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Any member of the kingdom Animalia (seetaxonomy), a group of many-celled organisms that differ from members of the two other many-celled kingdoms, the plants and the fungi (seefungus), in several ways. Animals have developed muscles, making them capable of spontaneous movement (seelocomotion), more elaborate sensory and nervous systems, and greater levels of general complexity. Unlike plants, animals cannot manufacture their own food, and thus are adapted for securing and digesting food. In animals, the cell wall is either absent or composed of material different from that of the plant cell wall. Animals account for about three-quarters of living species. Some one-celled organisms display both plant and animal characteristics. See alsoalgae, arthropod, bacteria, chordate, invertebrate, protist, protozoan, vertebrate.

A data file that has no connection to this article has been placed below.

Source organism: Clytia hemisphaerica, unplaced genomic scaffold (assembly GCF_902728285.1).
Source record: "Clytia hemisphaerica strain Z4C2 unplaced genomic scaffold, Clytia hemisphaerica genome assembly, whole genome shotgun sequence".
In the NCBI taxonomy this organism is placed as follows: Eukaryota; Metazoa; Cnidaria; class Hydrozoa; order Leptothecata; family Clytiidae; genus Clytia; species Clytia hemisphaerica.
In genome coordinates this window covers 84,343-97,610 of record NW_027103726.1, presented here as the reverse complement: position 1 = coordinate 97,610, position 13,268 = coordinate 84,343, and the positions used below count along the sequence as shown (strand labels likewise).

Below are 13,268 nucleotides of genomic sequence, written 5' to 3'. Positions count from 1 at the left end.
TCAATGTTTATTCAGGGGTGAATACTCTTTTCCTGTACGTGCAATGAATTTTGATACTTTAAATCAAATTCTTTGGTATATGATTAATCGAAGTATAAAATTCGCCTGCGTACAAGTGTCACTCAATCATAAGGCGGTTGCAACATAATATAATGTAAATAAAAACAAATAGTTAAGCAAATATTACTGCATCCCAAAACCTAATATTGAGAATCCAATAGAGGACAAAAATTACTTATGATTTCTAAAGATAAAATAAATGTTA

This entry comes from Encyclopædia Britannica Concise. For the full entry on animal, visit Britannica.com.